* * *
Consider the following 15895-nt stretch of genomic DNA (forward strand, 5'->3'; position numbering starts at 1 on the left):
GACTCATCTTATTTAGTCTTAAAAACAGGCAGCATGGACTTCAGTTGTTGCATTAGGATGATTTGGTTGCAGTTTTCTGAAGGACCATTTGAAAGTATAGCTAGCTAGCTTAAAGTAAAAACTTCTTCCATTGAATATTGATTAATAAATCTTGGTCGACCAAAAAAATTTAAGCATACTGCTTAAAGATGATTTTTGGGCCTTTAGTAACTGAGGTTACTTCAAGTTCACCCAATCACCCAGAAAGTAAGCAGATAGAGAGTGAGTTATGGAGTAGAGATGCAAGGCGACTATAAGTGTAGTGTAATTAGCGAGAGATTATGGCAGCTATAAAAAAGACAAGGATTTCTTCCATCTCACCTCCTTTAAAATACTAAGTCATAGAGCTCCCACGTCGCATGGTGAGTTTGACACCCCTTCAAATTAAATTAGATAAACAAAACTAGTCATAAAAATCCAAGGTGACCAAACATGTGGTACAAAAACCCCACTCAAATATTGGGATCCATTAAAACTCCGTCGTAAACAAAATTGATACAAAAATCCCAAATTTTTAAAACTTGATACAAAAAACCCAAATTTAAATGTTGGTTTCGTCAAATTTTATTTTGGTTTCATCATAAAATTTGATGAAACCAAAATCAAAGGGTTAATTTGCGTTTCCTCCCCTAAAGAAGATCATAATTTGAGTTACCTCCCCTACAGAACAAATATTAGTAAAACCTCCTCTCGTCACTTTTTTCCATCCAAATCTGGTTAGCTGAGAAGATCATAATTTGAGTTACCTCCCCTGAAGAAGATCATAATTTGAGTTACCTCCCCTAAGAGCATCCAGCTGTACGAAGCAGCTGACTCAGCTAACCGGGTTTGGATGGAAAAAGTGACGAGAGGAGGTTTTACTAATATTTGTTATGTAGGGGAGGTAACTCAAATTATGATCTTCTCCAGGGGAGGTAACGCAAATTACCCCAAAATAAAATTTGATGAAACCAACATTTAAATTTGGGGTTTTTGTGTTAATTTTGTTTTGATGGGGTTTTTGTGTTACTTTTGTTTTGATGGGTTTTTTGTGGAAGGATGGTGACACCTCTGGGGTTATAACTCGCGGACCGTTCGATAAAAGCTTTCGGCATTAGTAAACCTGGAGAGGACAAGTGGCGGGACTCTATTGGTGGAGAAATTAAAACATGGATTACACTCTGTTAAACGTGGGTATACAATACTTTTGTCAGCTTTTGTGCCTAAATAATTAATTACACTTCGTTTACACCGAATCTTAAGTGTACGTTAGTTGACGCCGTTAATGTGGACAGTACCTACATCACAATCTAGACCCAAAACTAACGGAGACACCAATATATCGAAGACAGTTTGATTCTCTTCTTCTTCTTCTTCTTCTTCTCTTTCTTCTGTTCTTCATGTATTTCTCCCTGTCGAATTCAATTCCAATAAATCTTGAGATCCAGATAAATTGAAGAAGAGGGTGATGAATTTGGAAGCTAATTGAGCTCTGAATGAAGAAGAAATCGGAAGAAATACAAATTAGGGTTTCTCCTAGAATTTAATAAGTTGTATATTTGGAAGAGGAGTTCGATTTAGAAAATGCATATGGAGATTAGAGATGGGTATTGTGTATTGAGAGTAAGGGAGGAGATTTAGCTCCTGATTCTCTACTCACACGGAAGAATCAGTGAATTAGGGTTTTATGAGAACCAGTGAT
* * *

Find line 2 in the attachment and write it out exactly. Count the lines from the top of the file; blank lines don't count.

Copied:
GACTCATCTTATTTAGTCTTAAAAACAGGCAGCATGGACTTCAGTTGTTGCATTAGGATGATTTGGTTGCAGTTTTCTGAAGGACCATTTGAAAGTATAGCTAGCTAGCTTAAAGTAAAAACTTCTTCCATTGAATATTGATTAATAAATCTTGGTCGACCAAAAAAATTTAAGCATACTGCTTAAAGATGATTTTTGGGCCTTTAGTAACTGAGGTTACTTCAAGTTCACCCAATCACCCAGAAAGTAAGCAGATAGAGAGTGAGTTATGGAGTAGAGATGCAAGGCGACTATAAGTGTAGTGTAATTAGCGAGAGATTATGGCAGCTATAAAAAAGACAAGGATTTCTTCCATCTCACCTCCTTTAAAATACTAAGTCATAGAGCTCCCACGTCGCATGGTGAGTTTGACACCCCTTCAAATTAAATTAGATAAACAAAACTAGTCATAAAAATCCAAGGTGACCAAACATGTGGTACAAAAACCCCACTCAAATATTGGGATCCATTAAAACTCCGTCGTAAACAAAATTGATACAAAAATCCCAAATTTTTAAAACTTGATACAAAAAACCCAAATTTAAATGTTGGTTTCGTCAAATTTTATTTTGGTTTCATCATAAAATTTGATGAAACCAAAATCAAAGGGTTAATTTGCGTTTCCTCCCCTAAAGAAGATCATAATTTGAGTTACCTCCCCTACAGAACAAATATTAGTAAAACCTCCTCTCGTCACTTTTTTCCATCCAAATCTGGTTAGCTGAGAAGATCATAATTTGAGTTACCTCCCCTGAAGAAGATCATAATTTGAGTTACCTCCCCTAAGAGCATCCAGCTGTACGAAGCAGCTGACTCAGCTAACCGGGTTTGGATGGAAAAAGTGACGAGAGGAGGTTTTACTAATATTTGTTATGTAGGGGAGGTAACTCAAATTATGATCTTCTCCAGGGGAGGTAACGCAAATTACCCCAAAATAAAATTTGATGAAACCAACATTTAAATTTGGGGTTTTTGTGTTAATTTTGTTTTGATGGGGTTTTTGTGTTACTTTTGTTTTGATGGGTTTTTTGTGGAAGGATGGTGACACCTCTGGGGTTATAACTCGCGGACCGTTCGATAAAAGCTTTCGGCATTAGTAAACCTGGAGAGGACAAGTGGCGGGACTCTATTGGTGGAGAAATTAAAACATGGATTACACTCTGTTAAACGTGGGTATACAATACTTTTGTCAGCTTTTGTGCCTAAATAATTAATTACACTTCGTTTACACCGAATCTTAAGTGTACGTTAGTTGACGCCGTTAATGTGGACAGTACCTACATCACAATCTAGACCCAAAACTAACGGAGACACCAATATATCGAAGACAGTTTGATTCTCTTCTTCTTCTTCTTCTTCTTCTCTTTCTTCTGTTCTTCATGTATTTCTCCCTGTCGAATTCAATTCCAATAAATCTTGAGATCCAGATAAATTGAAGAAGAGGGTGATGAATTTGGAAGCTAATTGAGCTCTGAATGAAGAAGAAATCGGAAGAAATACAAATTAGGGTTTCTCCTAGAATTTAATAAGTTGTATATTTGGAAGAGGAGTTCGATTTAGAAAATGCATATGGAGATTAGAGATGGGTATTGTGTATTGAGAGTAAGGGAGGAGATTTAGCTCCTGATTCTCTACTCACACGGAAGAATCAGTGAATTAGGGTTTTATGAGAACCAGTGAT